Knowledge on Mother-to-child Transmission of Hiv and Practices of Infant Feeding Among Hiv-infected Mothers Attending Antiretroviral Therapy Centers in Juba, South Sudan
Nagib, Lily L
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Background Exclusive breastfeeding for the first six months of infant’s life is recommended for HIV-infected mothers. Formula feeding which is the best alternative to breastfeeding may not be practical in the Republic of South Sudan. Objectives This study sought to assess knowledge on mother-to-child transmission of HIV and practices of infant feeding 0-6 months among HIV-infected mothers attending the Antiretroviral Therapy Centers in Juba, South Sudan. Methodology This was a cross-sectional study in which 304 HIV-infected mothers with children aged 6-18 months were interviewed between October and December 2016 using structured questionnaires. Key informant interviews and focus group discussions were also conducted. Quantitative data was analyzed using Statistics Package for Social Sciences software and descriptive statistics were presented in frequency tables and graphs. Chi-square test was used to test the presence of significant association between the variables, and multiple logistic regression analysis was used to identify which predictor variables have major effect on the dependent variable. Qualitative data from key informant interviews and focus group discussions was analyzed manually and the information obtained was used to supplement and interpret the findings of the quantitative data. Study findings Of the 304 HIV-infected mothers, 42.4% of them were aged between 20 to 29 years and 39.5% were aged between 30 to 39 years with mean age of 29.7 years. Half of the mothers were married 12 | P a g e and 52.3% had three or more children. The highest level of formal education attained by majority of the mothers (54.6%) was primary level. Most of the mothers (52.6%) were the breadwinners in their families, and 95.4% of them earned less than 50 US dollars per month. Only 40% of the HIV-infected mothers had good knowledge on mother-to-child transmission of HIV. Majority of the mothers (70.1%) practiced mixed feeding, 23.0% of them practiced exclusive breastfeeding, while 6.6% of them practiced exclusive formula feeding. The factors that were found to have significant effect on choice of infant feeding methods were: number of children (odds ratio = 0.303, 95% Confidence interval: 0.161-0.571, p = 0.001); religion (odds ratio = 5.488, 95% Confidence interval: 1.590-18.944, p = 0.007); and mothers’ participation in prevention of mother-to-child transmission of HIV program (odds ratio = 2.260, 95% Confidence interval: 1.251-4.084, p = 0.007). There was no relationship between maternal level of knowledge on mother-to-child transmission of HIV and their infant feeding practices (chi-square at 3 degree of freedom = 6.995, p = 0.072). Conclusions and Recommendations Knowledge on mother-to-child transmission of HIV, its prevention and infant feeding options in the context of HIV is low. However, maternal level of knowledge does not affect their infant feeding practices. Mixed feeding before six months of age is predominant among the HIV-infected mothers attending the antiretroviral therapy centers in Juba. It is therefore recommended that the HIV-infected mothers should receive adequate information from the counselors regarding mother-to-child transmission of HIV, and exclusive breastfeeding in the first six months of infant’s life should be promoted among them with emphasis on continuation of breastfeeding for at least one year or beyond to increase child survival.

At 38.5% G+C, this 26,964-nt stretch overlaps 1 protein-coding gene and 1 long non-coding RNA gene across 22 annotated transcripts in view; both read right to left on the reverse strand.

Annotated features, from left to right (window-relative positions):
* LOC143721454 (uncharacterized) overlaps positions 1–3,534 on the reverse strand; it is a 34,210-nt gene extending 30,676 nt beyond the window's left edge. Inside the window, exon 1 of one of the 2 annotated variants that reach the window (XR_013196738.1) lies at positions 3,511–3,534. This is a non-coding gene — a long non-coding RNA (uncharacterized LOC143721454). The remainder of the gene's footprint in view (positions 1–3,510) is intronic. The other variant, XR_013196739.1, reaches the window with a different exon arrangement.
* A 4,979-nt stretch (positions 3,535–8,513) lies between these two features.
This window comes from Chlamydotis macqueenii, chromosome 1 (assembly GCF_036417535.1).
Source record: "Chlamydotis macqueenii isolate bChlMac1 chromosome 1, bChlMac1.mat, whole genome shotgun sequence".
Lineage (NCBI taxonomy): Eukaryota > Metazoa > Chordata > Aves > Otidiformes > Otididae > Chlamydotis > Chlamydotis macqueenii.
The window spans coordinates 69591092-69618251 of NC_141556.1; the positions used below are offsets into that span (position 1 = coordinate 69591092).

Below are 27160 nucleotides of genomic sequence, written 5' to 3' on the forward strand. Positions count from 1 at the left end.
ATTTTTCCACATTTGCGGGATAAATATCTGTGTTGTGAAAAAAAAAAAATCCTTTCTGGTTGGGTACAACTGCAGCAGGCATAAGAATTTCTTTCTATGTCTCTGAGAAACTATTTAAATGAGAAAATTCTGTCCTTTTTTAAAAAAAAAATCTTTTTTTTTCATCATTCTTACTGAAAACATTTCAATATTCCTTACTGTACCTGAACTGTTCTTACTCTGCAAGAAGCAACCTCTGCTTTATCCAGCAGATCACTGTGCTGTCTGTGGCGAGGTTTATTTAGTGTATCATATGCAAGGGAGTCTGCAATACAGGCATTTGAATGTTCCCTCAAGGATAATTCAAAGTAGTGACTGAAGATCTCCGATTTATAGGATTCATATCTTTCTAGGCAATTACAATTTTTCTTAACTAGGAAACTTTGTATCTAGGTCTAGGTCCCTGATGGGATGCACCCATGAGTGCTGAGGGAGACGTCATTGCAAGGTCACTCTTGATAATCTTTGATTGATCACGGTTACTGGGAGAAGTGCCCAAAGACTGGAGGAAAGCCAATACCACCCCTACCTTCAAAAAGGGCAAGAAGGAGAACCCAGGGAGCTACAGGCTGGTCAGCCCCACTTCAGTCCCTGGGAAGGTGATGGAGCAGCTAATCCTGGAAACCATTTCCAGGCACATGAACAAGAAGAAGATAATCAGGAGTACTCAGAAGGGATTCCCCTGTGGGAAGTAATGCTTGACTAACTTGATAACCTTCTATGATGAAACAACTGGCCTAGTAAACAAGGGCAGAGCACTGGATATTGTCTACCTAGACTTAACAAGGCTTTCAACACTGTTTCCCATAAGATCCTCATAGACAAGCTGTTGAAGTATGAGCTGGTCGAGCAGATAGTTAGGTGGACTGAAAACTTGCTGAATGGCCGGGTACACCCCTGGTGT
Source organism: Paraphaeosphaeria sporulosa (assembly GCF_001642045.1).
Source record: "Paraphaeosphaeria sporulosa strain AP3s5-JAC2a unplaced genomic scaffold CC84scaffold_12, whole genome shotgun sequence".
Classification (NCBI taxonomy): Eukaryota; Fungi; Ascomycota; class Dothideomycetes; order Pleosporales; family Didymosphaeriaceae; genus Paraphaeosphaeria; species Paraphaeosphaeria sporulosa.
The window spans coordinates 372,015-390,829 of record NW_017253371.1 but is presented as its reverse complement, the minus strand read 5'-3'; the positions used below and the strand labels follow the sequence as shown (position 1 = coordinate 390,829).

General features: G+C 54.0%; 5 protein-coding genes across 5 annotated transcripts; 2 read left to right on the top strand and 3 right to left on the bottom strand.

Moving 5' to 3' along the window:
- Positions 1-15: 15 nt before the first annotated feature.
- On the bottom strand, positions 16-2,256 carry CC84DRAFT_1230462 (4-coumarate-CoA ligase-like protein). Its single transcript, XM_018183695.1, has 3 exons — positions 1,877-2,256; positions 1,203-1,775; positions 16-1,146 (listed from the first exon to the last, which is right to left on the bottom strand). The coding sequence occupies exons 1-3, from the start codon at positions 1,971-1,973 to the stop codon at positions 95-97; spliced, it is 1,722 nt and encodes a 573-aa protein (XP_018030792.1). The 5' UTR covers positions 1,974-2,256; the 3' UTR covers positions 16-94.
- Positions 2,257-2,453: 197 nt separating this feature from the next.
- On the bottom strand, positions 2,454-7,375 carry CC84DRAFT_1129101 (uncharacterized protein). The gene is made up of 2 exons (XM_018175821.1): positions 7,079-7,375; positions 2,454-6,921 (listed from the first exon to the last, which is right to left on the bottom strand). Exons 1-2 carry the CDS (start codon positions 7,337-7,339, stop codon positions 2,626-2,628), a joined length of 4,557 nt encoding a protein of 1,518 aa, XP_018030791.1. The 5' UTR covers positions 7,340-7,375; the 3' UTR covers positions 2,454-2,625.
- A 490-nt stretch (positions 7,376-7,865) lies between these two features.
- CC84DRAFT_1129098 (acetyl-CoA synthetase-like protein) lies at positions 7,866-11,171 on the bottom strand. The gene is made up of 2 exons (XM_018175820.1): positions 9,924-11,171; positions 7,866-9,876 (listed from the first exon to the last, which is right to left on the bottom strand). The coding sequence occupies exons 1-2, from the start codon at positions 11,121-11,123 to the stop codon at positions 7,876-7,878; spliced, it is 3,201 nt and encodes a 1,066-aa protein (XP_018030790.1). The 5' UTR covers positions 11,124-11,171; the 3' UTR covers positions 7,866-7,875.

University of Nairobi
RightsAttribution-NonCommercial-NoDerivs 3.0 United States
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